Collective Power: Responding to the Afghanistan Crisis
When the Taliban group seized power in Afghanistan in August 2021, the Urgent Action Fund Asia & Pacific team stepped up to respond to a humanitarian crisis that was quickly unfolding. We reinforced our grant teams to process the deluge of grant applications streaming from Afghanistan and get resources to the ground quickly, and assist at-risk women and non-binary human rights defenders and their families to fly out of Kabul to safety. We had to mobilise financial resources to be able to meet as many eligible requests for resiliency, protection and well-being support as possible.
We also leaned into the collective power of our Sister Funds model — a global consortium of four independent and interdependent Urgent Action Funds. As Sister Funds, we share the same herstory, rapid response model, and made a deep political commitment to share power and work together for our common vision. On the first four weeks of our crisis response, we -
Coordinated Our Response
A key learning of UAF A&P from the Myanmar crisis response is the importance of social capital in neighboring countries that can deliver support for displaced activists and defenders. During this early period of turmoil, most of support that activists said they needed was for relocation, securing passports and access to countries that can provide asylum. UAF Women’s Human Rights (UAF WHR) and UAF A&P’s program teams coordinated closely to share contacts and information on asylum applications, visa, and flight availability. The UAF WHR programs team also facilitated connections with organisations and individuals (advisors included) in Central Asia who could support resettled activists from Afghanistan.
The Sister Funds supported mobilisation of financial resources in different ways. UAF WHR created a fundraising page which raised US$22,000. The Sister Funds tapped and redirected their donor network to UAF A&P, and shared leads on funding opportunities. For instance, UAF Africa and UAF WHR facilitated connections with their own donors which resulted in two new grants for UAF A&P. UAF WHR and UAF A&P teamed up to request The Swedish International Cooperation Agency (Sida) to amend a current collective grant to redirect a portion towards the Afghanistan response.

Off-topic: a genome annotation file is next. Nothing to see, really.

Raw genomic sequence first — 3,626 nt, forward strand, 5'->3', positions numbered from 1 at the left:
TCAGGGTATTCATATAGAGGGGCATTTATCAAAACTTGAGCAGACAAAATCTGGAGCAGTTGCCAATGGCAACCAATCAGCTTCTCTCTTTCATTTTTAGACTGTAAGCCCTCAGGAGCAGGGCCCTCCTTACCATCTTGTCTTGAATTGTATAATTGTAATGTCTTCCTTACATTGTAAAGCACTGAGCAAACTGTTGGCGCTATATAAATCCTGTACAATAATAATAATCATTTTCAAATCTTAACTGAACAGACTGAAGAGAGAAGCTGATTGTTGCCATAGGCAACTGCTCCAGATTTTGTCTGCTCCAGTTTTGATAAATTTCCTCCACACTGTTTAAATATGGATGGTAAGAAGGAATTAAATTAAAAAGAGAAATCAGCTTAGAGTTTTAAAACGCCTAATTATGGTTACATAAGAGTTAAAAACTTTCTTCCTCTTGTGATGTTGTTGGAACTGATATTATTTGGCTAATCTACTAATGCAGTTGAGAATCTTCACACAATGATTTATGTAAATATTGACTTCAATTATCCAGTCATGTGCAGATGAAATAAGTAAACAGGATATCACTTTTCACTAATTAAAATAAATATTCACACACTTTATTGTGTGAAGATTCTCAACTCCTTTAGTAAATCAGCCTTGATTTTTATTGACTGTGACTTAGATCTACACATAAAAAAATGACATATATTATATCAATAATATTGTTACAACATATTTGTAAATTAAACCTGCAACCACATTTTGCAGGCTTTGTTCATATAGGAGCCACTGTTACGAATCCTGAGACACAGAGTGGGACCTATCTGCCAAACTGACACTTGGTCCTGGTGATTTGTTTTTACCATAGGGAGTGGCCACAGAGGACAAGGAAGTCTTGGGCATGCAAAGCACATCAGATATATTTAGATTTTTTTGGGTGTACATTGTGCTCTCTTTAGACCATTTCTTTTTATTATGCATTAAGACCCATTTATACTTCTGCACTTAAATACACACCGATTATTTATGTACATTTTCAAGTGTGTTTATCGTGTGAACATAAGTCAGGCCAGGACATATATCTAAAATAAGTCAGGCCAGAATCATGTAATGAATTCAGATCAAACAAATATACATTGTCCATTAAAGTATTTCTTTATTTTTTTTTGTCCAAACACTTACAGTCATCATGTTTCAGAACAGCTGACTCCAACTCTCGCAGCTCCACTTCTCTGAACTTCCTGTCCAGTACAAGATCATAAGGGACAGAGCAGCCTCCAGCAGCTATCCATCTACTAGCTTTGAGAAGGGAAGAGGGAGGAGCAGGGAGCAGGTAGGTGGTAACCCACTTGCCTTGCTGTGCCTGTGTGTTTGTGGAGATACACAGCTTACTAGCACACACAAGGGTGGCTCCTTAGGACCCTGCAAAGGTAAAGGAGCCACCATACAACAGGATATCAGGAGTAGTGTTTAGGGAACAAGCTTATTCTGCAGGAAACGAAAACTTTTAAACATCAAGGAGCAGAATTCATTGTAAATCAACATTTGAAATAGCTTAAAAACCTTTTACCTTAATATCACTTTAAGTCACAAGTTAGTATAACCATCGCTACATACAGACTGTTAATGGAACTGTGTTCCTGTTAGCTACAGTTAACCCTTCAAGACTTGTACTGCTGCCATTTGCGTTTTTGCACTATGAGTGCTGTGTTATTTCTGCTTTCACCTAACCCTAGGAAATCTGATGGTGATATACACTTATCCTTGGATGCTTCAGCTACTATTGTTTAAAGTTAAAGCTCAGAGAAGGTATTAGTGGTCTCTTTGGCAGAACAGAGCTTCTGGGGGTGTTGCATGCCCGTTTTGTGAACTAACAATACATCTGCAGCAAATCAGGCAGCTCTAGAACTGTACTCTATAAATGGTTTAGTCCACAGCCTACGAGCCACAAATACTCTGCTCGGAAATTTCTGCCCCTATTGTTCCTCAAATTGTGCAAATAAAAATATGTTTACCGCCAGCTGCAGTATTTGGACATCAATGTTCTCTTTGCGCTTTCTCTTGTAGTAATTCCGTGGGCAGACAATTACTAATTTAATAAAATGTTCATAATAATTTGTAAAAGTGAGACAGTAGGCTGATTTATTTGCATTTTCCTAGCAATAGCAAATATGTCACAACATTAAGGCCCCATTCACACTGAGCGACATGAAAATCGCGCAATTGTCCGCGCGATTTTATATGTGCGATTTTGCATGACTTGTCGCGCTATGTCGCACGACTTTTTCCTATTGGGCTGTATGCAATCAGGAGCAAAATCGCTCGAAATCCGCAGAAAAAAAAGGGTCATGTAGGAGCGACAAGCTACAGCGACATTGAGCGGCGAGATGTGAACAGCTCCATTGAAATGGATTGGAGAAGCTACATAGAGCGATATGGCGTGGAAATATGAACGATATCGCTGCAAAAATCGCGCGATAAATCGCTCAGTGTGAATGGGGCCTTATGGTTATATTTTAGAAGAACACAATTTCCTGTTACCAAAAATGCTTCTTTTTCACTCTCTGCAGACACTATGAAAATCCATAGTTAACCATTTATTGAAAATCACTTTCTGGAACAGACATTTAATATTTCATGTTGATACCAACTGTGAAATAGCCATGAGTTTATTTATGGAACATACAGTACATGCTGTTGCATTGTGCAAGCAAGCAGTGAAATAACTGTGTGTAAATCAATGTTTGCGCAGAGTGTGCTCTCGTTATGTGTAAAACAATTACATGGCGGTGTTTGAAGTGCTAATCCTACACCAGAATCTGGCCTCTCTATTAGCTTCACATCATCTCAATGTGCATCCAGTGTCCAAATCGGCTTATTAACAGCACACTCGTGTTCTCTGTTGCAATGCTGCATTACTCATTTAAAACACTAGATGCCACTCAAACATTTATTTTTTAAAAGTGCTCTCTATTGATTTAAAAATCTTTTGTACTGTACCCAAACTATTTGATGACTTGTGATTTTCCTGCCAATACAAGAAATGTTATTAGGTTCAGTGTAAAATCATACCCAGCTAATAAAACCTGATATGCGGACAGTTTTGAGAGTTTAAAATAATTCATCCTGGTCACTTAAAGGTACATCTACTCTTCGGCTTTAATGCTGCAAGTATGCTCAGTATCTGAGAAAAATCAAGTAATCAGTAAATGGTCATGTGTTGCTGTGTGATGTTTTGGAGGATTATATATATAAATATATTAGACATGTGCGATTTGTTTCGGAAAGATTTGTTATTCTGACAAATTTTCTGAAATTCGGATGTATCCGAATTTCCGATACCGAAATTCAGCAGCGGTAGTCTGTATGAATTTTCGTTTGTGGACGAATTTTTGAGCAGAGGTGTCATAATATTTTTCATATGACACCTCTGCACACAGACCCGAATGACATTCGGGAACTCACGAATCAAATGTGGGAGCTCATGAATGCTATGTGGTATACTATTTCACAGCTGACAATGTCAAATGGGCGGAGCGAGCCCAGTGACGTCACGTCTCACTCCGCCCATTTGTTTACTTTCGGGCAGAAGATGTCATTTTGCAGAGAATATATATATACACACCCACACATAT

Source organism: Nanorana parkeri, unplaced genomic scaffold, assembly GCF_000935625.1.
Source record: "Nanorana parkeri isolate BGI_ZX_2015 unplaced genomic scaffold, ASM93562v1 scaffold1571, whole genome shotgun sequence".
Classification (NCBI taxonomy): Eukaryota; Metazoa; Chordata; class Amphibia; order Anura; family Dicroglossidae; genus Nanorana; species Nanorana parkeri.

When the crisis hit, the world’s eyes were on Afghanistan. Under the leadership of Urgent Action Fund Latin America and the Caribbean (FAU-AL) on our global communications work, we leveraged our global visibility to amplify UAF A&P’s communications. Within 36 hours, the Communications Working Group released our joint call to action. Also, UAF WHR staff supported advocacy work with organisations and donors.
By July 2022, 11 months after we started our Afghanistan crisis response, we moved USD 2.4 million (523 grants) to more than 2,000 Afghan women and non-binary defenders and their families.
The risks that activists face take on different forms, are constant, and do not have borders. The support they need to manage these risks cannot be addressed by one funding, one organisation, or one-off response alone. Instead, response should be a continuum of efforts that are multi-faceted, holistic, and offered by different actors. This highlights for us the value of building an ecosystem of different actors that can mobilise cross-regional response and offer a web of different support to activists at different points in time. Collaboration however, specially in a context of rapid response, often is easier said than done. What has facilitated it for us is the investment we made over the years to reach alignment in values and vision, and to build that trust and relationship with each other.
The Sister Funds’ Collaboration Case Notes are stories of leveraging the collective power of the Sister Funds model in strengthening the resilience and security of women and LBTQI human rights defenders, and their organisations and movements.